I'd like to introduce you to Richard the hybrid student. Richard is a senior and pitches for the Leon High School baseball team in Tallahassee, Fla, and he's part of a revolution that's sweeping the nation.
Although a bit small for his age during his freshman year, Richard was a good baseball player and told his father that he wanted to try out for the Leon junior varsity team. His father was concerned that Richard might suffer social backlash from teammates because the young right-hander was enrolled in just one Leon High class, so he advised Richard to ponder his decision for 24 hours. Undaunted, Richard impressed the coach and was immediately accepted by his teammates.
In addition to his Leon High class, Richard was enrolled in a class at a classical Christian school and in three more online classes at home. For extracurriculars, he fulfilled his drama interests by joining a local theatre troupe. Moreover, some of his teammates were doing the same kind of thing. In other words, Richard wasn't such an oddball after all. Welcome to the revolution Richard's father, William Mattox, now calls "hybrid education."
I met William last week in Dallas at Resource Bank, a conference for think tank operatives sponsored by The Heritage Foundation. The resident fellow with the James Madison Institute in Tallahassee was on a panel addressing education reform.
It's no secret that there's growing discontent with the cost and performance of public primary and secondary education. Moreover, many parents who've chosen alternative forms of education for their children are likely to acknowledge that there's no one form of education that meets all of their family's needs, and Mattox's definition of hybrid education is increasingly becoming the solution to this problem.
"All schools-and types of schooling-have weaknesses," Mattox said. "No school can fulfill every kid's needs-there may be a magic bus, but there's no magic school." Thanks to state-based education reforms, such as those established by then-Florida Gov. Jeb Bush 12 years ago, parents are increasingly choosing from a menu of educational offerings to personalize solutions for each of their children's unique needs.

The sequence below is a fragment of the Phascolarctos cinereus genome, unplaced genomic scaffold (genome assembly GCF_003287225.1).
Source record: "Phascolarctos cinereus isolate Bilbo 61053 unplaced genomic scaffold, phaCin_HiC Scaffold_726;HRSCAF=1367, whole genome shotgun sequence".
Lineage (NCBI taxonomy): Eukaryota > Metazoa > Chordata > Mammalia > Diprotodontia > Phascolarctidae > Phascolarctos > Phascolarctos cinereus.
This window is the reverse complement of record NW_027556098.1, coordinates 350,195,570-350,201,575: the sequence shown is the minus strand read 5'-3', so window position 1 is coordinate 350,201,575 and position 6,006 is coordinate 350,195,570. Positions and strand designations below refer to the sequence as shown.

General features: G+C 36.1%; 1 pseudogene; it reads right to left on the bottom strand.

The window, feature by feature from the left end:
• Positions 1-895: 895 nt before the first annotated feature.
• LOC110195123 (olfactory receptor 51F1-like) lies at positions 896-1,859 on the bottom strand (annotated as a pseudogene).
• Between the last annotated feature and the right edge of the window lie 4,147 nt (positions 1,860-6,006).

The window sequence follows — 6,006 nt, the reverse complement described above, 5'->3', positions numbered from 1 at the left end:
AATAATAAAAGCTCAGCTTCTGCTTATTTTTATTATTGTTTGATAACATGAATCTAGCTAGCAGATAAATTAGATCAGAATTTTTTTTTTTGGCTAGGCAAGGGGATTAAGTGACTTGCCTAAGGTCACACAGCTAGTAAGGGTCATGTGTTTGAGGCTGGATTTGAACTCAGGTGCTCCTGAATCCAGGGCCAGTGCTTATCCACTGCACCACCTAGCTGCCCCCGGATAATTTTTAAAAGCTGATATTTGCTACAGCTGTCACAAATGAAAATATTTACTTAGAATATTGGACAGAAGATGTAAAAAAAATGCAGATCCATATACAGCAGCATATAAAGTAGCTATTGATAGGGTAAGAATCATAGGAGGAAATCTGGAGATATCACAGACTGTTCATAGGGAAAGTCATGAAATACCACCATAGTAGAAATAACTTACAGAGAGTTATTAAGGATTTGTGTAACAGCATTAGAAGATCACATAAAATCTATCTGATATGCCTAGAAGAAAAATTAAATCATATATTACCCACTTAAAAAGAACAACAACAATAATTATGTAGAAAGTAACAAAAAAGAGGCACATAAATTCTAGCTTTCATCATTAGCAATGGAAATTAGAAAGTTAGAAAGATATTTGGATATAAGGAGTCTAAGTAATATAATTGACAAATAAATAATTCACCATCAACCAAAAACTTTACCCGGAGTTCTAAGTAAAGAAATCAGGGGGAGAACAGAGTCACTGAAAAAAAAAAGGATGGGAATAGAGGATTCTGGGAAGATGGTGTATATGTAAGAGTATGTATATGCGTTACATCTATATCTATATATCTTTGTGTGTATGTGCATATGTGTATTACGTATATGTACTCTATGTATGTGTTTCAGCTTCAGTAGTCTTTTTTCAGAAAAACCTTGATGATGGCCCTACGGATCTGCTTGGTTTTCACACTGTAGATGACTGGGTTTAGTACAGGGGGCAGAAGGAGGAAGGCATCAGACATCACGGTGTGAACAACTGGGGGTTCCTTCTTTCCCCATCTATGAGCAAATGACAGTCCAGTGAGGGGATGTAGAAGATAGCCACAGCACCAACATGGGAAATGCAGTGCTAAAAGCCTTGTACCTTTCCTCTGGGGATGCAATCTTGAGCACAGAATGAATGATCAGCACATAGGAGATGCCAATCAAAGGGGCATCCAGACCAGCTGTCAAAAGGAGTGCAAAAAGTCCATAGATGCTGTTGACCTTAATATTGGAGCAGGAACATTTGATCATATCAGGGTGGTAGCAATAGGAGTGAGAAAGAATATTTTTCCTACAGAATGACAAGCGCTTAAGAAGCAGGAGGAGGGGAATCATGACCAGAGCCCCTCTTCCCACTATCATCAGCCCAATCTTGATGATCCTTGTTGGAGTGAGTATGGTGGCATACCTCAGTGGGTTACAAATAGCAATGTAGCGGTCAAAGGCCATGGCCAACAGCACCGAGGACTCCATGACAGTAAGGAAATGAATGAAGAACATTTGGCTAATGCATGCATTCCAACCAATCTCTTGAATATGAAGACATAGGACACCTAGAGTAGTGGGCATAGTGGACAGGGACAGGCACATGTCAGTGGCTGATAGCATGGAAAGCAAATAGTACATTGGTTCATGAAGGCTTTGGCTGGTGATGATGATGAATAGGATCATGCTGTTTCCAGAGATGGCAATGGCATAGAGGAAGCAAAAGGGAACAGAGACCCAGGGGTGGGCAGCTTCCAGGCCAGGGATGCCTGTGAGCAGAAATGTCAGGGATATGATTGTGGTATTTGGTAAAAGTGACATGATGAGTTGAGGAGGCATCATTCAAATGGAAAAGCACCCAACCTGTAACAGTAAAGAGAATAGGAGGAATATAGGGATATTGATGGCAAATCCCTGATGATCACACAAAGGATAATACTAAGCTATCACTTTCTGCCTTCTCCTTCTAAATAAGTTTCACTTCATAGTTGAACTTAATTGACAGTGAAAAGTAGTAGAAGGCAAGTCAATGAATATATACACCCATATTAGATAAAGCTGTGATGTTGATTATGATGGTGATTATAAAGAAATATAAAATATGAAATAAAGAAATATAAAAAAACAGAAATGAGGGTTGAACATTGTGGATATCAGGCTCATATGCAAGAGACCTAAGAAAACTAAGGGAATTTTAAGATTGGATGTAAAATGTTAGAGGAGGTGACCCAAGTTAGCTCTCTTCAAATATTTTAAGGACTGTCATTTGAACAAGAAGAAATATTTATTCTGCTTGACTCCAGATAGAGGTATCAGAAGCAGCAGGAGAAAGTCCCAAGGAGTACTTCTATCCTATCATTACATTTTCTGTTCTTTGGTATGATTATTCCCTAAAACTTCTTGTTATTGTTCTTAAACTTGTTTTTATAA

Mattox told me that Michael Horn of the Innosight Institute and co-author of Disrupting Class coined the term "hybrid education." From what I can tell, Horn's definition focuses on hybrid online learning in which teachers customize and teach courses via the internet. Mattox expands the definition to include not only online learning but also traditional public and private school classes and nontraditional extracurricular activities like his son's theater troupe.
As is typical of Americans, when we see a problem such as the decline of the traditional education model we develop and find solutions. Indeed, my oldest son, a soccer player, has been part of the hybrid education revolution and I didn't even realize it. I thought we were among a relatively small group of oddballs. I learned that I was mistaken when Mattox told Resource Bank attendees, "Hybrid schooling has become so common that Richard's peers don't find it strange at all." My son's experience was similar. Legal and technological innovations, combined with parental dissatisfaction and determination, are leading to a brighter educational future for Richard Mattox and thousands of other children. The hybrid revolution is on.